Tommy Wilhelm is a man in his mid-forties, temporarily living in the Hotel Gloriana on the Upper West Side of New York City, the same hotel in which his father has taken residence for a number of years. He is out of place from the beginning, living in a hotel filled with elderly retirees and continuing throughout the novel to be a figure of isolation amidst crowds. The novella traverses one very important day in the life of this self-same Tommy Wilhelm: his "day of reckoning," so to speak.

As the novella opens, Tommy is descending in the hotel elevator, on his way to meet his father for breakfast, as he does every morning. However, this morning feels different to Tommy, he feels a certain degree of fear and of foreboding for something that lies in the hours ahead of him and has been building for quite some time.

The reader begins to discover through Tommy's thoughts and through a series of flashbacks that Tommy has just recently been fired from his job as a salesman, he is a college drop-out, a man with two children, recently separated from his wife, and he is a man on the brink of financial disaster. Tommy has just given over the last of his savings to the fraudulent Dr. Tamkin, who has promised to knowingly invest it in the commodities market. Amid all of this, he has, apparently, fallen in love with a woman named Olive, who he cannot marry because his wife will not grant him a divorce. Tommy is unhappy and in need of assistance both emotionally and financially.

In the first three chapters the reader follows Tommy as he talks with his father, Dr. Adler, who sees his son as a failure in every sense of the word. Tommy is refused financial assistance and also refused any kind of support, emotionally or otherwise, from his father. It is also within these beginning chapters that the flashbacks begin. The flashbacks highlight, among other things, Tommy's meeting with the duplicitous Maurice Venice, the talent scout who shows initial interest in a young Tommy and his good looks. Wilhelm, however, is later rejected by the same scout after a failed screen test but nevertheless attempts a career in Hollywood as an actor. He discontinues his college education and moves to California, against his parent's will and warnings.

The chapters that follow focus on Tommy's encounters and conversations with Dr. Tamkin, a seemingly fraudulent and questionable "psychologist," who gives Tommy endless advice and thus provides the assistance he had looked for from his father. Whether Tamkin is fraudulent and questionable as a psychologist, and whether he is a liar and a charlatan is a question that is constantly being posed to us. Regardless, Tamkin is quite charming and appeals to Tommy. Dr. Tamkin claims to be a poet, a healer, a member of the Detroit Purple Gang, as well as claiming a number of other positions and titles. Despite his lies, he gives Tommy kernels of truth that become significant in the novella and for Tommy. Moreover, Tommy entrusts Tamkin with the last of his savings to invest in the commodities market, since Tamkin claims a certain stock market expertise.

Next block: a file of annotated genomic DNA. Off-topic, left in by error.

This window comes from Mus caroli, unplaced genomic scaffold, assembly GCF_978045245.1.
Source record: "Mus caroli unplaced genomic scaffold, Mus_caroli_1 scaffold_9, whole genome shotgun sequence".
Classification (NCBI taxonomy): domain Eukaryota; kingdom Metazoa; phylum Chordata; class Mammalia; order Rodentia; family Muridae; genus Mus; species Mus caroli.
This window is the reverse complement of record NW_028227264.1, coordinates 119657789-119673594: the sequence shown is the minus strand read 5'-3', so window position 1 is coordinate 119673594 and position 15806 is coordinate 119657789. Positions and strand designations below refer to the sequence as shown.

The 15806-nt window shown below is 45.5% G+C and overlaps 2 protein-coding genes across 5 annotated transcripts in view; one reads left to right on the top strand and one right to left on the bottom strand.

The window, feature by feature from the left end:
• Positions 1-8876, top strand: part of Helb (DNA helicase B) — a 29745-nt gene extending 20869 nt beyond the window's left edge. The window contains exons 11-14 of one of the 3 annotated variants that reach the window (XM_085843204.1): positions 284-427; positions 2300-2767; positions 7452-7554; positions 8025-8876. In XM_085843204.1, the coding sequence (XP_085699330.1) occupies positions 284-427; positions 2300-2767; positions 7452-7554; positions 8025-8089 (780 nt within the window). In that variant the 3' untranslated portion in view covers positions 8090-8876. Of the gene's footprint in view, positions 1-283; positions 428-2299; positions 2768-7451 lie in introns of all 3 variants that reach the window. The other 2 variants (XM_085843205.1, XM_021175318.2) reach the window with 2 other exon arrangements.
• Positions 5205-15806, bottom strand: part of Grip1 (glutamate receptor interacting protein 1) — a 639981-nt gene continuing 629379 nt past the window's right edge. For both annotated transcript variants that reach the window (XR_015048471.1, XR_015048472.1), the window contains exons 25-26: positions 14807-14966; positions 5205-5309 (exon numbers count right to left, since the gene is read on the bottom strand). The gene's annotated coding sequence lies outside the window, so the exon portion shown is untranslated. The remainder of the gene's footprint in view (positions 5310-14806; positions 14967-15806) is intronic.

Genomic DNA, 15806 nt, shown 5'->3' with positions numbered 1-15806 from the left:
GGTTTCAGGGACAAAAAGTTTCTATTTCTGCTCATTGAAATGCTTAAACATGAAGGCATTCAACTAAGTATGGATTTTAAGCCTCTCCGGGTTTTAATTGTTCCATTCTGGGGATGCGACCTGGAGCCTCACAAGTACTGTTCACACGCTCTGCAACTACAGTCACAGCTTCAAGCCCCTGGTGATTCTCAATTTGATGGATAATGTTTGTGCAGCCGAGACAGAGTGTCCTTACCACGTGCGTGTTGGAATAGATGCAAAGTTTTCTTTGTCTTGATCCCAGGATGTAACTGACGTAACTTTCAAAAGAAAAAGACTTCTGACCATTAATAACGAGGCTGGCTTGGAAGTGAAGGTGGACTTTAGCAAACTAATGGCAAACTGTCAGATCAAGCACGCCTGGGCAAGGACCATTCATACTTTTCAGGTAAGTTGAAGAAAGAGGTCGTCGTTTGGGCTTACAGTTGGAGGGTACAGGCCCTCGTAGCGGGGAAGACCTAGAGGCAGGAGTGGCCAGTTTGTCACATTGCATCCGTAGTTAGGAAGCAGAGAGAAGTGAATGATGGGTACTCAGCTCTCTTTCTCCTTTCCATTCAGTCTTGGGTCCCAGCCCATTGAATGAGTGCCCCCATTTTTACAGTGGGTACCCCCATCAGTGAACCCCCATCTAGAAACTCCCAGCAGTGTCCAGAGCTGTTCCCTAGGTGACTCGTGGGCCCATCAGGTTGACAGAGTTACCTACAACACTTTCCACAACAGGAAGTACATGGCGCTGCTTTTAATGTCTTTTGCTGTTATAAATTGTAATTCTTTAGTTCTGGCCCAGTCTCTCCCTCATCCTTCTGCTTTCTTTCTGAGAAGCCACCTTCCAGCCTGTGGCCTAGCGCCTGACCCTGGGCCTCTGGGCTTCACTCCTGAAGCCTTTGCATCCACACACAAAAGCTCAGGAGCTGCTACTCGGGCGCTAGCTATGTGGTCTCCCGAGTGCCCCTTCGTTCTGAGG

The rest of the novella consists of Tommy and Dr. Tamkin traveling back and forth to and from the stock market, meeting several characters along the way. The novel finally illustrates Tommy's terrible loss in the commodities in which Tamkin has invested Tommy's money. Tommy has lost all of his savings but still has the monetary demands of his family to meet. Furthermore, Tamkin has disappeared. After an attempt to look for Tamkin in his room at the hotel, the novella comes to a close with three climaxes—two minor and one large, final climax.

First, there is the final confrontation with his father in the massage room of the hotel in which Tommy is denied any assistance one last time, as he stands before his naked father. Afterward, Tommy has a loud and almost raving fight with his wife on the telephone in which he claims to be "suffocating" and unable to "breathe." Full of rage, he exits out onto Broadway where he believes to see Dr. Tamkin at a funeral, nearby. He calls out to Tamkin but receives no reply. Suddenly he is swept in by a rush of people and finds himself carried into a crowd within the chapel where the funeral is taking place. It is here that the final climax comes because Tommy finds himself before the body of a dead stranger, unable to break away and he begins to cry and weep. He releases pools of emotion and "crie[s] with all his heart." It is here that the book ends. Other people at the funeral are confused as to who he is, wondering how close he had been to the deceased. The deceased is a stranger but Tommy, however, is left in this "happy oblivion of tears."